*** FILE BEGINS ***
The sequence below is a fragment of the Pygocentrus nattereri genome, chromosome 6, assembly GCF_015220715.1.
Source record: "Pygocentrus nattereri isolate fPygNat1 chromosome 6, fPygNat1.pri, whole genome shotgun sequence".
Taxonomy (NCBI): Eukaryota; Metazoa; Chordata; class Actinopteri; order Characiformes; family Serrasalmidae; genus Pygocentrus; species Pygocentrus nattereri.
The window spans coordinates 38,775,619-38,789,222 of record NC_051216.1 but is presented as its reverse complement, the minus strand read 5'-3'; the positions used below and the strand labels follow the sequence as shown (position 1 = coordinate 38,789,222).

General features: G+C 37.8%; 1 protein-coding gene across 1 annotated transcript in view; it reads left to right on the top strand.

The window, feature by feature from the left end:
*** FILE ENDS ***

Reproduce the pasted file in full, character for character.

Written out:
The sequence below is a fragment of the Pygocentrus nattereri genome, chromosome 6, assembly GCF_015220715.1.
Source record: "Pygocentrus nattereri isolate fPygNat1 chromosome 6, fPygNat1.pri, whole genome shotgun sequence".
Taxonomy (NCBI): Eukaryota; Metazoa; Chordata; class Actinopteri; order Characiformes; family Serrasalmidae; genus Pygocentrus; species Pygocentrus nattereri.
The window spans coordinates 38,775,619-38,789,222 of record NC_051216.1 but is presented as its reverse complement, the minus strand read 5'-3'; the positions used below and the strand labels follow the sequence as shown (position 1 = coordinate 38,789,222).

General features: G+C 37.8%; 1 protein-coding gene across 1 annotated transcript in view; it reads left to right on the top strand.

The window, feature by feature from the left end: